Why Baltimore/D.C. should bother with bid for the Games


GIVEN the recent history of the Olympics, it is not unreasonable to ask why any city would wish to host the Games. Yet this is precisely what the Baltimore/Washington area wishes to do in 2012.

Numerous cities have found that playing host to the Olympics is fraught with danger. The 1976 Games landed Montreal with a $1 billion debt, which took 22 years to pay off. (The final payment was made last month.)

The 1984 games in Los Angeles may have turned a profit, but not before they became embroiled in Cold War politics and were compromised by a powerful Soviet-led boycott.

More recently, as the host of the 2002 winter games Salt Lake City has found itself buried in an ever-deepening quagmire of controversy and corruption. Investigations by federal and international agencies have embarrassed the city and besmirched the reputation of an entire community, making it the target of talk-show hosts and a continuing news story.

Even with the current scandal and recent problems, there are many pragmatic reasons to host the Olympics.

Economic-impact studies show that between government and private investment, tourist spending and related income, the summer Games generate between $5 billion and $7 billion in revenue over a two-week period. Los Angeles realized a $225 million profit; Atlanta, $5 million to $25 million.

The Olympics are also a publicity bonanza: The total audience for the 1996 games in Atlanta, including global newspaper readership, has been estimated at close to 2 billion.

The advantages to a city's industrial infrastructure, educational institutions, tourism industry and cultural reputation are difficult to calculate but are no doubt equally prodigious.

Despite such obvious benefits, it has become clear in light of the still-unfolding Salt Lake City debacle that future host cities must act to protect themselves. Here are a few suggestions that officials in the Baltimore/Washington area might consider as they plan their proposal:

Conduct a public referendum. The voters may not provide the desired answer (Denver and Toronto withdrew Olympic bids on the basis of public sentiment), but playing host to the Olympics is not a private, corporate affair. Without the Salt Lake City referendum, it is doubtful that residents there would have approved the sales-tax hike that funds the $59 million loan to the Salt Lake City Organizing Committee (SLOC) for venue construction.

Ensure accountability. Like the International Olympic Committee, SLOC has been accused of being high-handed, aloof and uncommunicative; so it is guilty of creating at least the appearance of a systematic cover-up.

Last November, long before the scandal exploded, Utah's House Democratic leader, Dave Jones, called for a full disclosure of Olympic expenditures to help the public retain trust in the Olympic movement: "The public deserves to have its investment in the Games backed by legitimate and appropriate spending," Mr. Jones argued.

Institutionalize an indemnification agreement. Tucked away in the contract between the IOC and SLOC -- which was signed by Utah Gov. Mike Leavitt -- is a clause stating that the costs associated with the games "shall not apply to willful misconduct or gross negligence by the IOC." How well this will protect Salt Lake City given recent developments remains unknown. But playing host to the games is now so expensive that indemnification agreements must be written so that host cities are absolved from the financial costs incurred by IOC malfeasance.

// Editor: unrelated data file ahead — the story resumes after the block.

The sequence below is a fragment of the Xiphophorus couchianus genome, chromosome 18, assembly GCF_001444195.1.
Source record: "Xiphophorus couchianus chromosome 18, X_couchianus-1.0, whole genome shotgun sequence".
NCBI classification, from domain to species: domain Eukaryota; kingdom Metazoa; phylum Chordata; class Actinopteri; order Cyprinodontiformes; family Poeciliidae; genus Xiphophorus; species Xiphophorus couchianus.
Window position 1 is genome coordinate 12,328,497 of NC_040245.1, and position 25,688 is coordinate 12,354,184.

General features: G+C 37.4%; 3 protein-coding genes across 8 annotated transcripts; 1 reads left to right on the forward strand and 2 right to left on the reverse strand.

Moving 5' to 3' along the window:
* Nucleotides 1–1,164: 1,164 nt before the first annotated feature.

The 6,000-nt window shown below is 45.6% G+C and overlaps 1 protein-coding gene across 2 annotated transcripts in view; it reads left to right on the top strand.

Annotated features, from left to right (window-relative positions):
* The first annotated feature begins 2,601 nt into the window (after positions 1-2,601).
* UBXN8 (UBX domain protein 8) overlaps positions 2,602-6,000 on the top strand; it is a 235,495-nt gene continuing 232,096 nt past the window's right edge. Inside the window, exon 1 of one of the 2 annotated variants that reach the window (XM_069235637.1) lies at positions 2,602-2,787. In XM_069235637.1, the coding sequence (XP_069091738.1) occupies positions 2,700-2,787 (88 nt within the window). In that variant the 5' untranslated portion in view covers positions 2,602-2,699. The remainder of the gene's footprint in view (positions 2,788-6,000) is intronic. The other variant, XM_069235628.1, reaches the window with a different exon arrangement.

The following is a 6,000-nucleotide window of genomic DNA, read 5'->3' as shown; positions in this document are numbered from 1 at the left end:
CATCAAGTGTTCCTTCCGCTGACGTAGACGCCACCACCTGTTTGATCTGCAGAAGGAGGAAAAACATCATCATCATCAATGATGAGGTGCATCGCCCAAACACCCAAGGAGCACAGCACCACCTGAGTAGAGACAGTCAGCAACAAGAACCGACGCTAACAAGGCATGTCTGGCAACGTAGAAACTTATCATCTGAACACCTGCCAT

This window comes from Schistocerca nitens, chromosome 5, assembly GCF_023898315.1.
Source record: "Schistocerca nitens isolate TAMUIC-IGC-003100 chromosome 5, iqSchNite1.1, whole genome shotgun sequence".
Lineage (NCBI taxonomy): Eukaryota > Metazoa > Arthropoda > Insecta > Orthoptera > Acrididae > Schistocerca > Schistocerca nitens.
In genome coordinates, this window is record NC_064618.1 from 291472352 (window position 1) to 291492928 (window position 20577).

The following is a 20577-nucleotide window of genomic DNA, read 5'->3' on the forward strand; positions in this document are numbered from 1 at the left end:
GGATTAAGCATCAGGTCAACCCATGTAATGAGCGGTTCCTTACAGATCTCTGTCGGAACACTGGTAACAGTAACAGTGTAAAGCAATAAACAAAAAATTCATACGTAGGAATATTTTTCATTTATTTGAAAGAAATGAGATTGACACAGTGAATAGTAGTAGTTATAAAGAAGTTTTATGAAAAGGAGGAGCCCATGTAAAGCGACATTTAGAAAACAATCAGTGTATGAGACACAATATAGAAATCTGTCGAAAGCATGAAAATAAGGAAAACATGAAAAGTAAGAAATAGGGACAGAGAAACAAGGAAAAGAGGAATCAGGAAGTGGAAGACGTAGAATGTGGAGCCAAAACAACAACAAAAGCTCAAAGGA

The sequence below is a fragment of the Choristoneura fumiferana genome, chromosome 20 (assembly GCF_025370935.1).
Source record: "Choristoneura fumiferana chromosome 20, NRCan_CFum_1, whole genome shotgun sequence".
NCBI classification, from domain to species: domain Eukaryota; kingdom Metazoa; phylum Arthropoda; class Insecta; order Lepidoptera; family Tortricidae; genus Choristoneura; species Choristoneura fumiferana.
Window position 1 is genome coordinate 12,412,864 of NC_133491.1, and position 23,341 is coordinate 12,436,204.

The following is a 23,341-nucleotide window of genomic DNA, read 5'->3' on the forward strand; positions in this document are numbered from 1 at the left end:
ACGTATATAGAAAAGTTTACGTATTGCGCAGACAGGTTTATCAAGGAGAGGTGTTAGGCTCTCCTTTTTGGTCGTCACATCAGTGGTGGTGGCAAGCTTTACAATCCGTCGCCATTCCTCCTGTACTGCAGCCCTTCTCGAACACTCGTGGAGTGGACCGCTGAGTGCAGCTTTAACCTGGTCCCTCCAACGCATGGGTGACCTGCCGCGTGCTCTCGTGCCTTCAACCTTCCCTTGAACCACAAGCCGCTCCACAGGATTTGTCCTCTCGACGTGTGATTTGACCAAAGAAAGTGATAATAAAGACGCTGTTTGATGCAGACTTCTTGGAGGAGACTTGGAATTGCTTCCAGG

Significantly reduce the "entertainment" budget for IOC members. Nagano's bid committee report indicates that more than half of its $18 million budget went into "public relations efforts," including entertainment, and travel, hotel and meal expenses for visiting IOC officials.

The Japanese newspaper, Mianichi, reported that almost $22,000 was spent on each of 62 visiting IOC members during the 1998 Winter Olympics. According to Salt Lake City auditors, the SLOC boasts a budget of $20 million for the benefit of IOC members for the duration of the games, including $650,000 for breakfasts, $1.1 million for chauffeur-driven transportation and a $2.6 million subsidy for expensive hotel rooms, including a $60,000 suite for IOC President Juan Antonio Samaranch.

Most people are opposed to such excessively opulent treatment of IOC officials.

Make all host-city officials read about the Olympics and understand what they represent. Industrialist Henry Ford once supposedly said that "history was bunk." What a misguided notion. Only by reading about the Games will bid committee members come to recognize the noble and honorable vision of sport for which the Olympics stand -- a vision dedicated to universal principles through sport.

Despite their troubled history, the Games represent humankind's most noble proclivities with regard to sport and they stand today as utopian pillars in a less-than-utopian world.

That alone, of course, is reason enough for wanting to bid for the Olympics.

Olympic scholar Jeffrey O. Segrave is a professor of exercise science and chairman of the Department of Exercise Science, Dance, and Athletics at Skidmore College in Saratoga Springs, N.Y.

Pub Date: 1/27/99

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